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How to Handle Online Sources

I have learned by experience that what you found on the Internet yesterday may have a new web address (URL) today, or be gone entirely tomorrow. When I first began using Internet sources years ago I normally just copied and pasted the information into my genealogy program. If I was being particularly conscientious, I would include the Web page as a source of information -- which is how I came to find out that Web pages addresses change or disappear altogether.

I now print out Web pages that are key sources of information so that I can file the "hard copy" with my research extracts and photocopies. Here are some tips:

Be sure to include the Web page title or description, URL, copyright information and date you accessed the page.

Web sites often have information about the sources used in creating their databases, which I include with my print outs. For example, I like information from Ancestry.com because it documents its online databases with a full description as well as complete source information.

If a Web page has a "printer-friendly" version, use it to print your copy. You can find printer-friendly links at many Web sites, including Ancestry.com and FamilySearch Internet.

Short Web pages pages can be printed out from your browser by simply clicking on the browser's print button.

If a Web page is too big to conveniently print try one of these approaches:

1) Select (highlight) the portion you want, then click on File and select Print. When the Print screen opens, look under Page Range and choose Selection and then click Print. This approach is also handy when the right edge of a Web page is missing from a print out.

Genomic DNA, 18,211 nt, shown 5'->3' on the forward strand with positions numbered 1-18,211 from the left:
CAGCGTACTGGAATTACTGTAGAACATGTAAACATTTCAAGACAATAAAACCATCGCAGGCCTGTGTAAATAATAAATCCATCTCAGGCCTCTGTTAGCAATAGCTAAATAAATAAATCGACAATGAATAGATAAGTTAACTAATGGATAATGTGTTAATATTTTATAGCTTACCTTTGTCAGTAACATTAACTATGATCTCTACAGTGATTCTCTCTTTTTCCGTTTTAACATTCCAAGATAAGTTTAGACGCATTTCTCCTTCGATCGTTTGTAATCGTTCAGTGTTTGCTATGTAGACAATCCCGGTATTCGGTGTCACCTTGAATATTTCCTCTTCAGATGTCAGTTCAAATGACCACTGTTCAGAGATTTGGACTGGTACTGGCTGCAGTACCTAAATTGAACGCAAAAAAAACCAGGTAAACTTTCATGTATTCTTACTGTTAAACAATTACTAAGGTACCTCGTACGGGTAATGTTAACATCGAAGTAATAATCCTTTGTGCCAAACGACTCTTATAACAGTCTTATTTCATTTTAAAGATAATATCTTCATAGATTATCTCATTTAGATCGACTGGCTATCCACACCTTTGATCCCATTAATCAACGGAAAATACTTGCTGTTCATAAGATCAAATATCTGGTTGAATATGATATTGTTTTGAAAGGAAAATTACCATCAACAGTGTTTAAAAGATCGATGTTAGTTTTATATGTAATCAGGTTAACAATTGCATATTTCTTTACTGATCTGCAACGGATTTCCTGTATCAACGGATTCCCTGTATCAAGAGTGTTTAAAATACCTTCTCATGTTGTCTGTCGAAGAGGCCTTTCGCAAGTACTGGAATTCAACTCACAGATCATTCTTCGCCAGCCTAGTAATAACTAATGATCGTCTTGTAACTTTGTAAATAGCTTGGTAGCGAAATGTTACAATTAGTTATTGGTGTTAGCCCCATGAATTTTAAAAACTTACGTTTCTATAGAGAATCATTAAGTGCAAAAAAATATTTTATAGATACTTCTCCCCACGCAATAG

2) Copy and paste the selected text into a word processing document. Be sure to also copy the Web page title or description, URL, copyright information and date you accessed the page. To maintain the integrity of the Web source, avoid any corrections to spelling or other changes that alter the information as it is given on the Web page.

If information comes from digital data a CD or diskette, I follow these same general guidelines. The program that reads the disk usually has a way to select specific records and print them out. The print outs automatically include the CD title and publisher information. Good examples include the Family Archive Viewer (for CDs published by Broderbund) and Family History Resource File Viewer (for CDs published by the Church of Jesus Christ of Latter~ day Saints).

Keep in mind that genealogy Web pages and digital information on disks are almost always secondary sources that need verification. An exception is a scanned image of an original source.

Be sure to cite your sources as you enter data into Legacy. There are some great examples, including Web page sources, at http://www.legacyfamilytree.com/tipsSourceSamples.asp. In addition, Legacy's Ultimate Guide to Sources Training CD shows you the value of effectively entering sources in Legacy and how to do it step~ by~ step. Recommended for beginners to advanced, this CD is a bargain at only US $9.95. More information is available at http://www.legacyfamilytree.com/Store/enter.html?target=../en-us/p_9.html

Legacy News Editor


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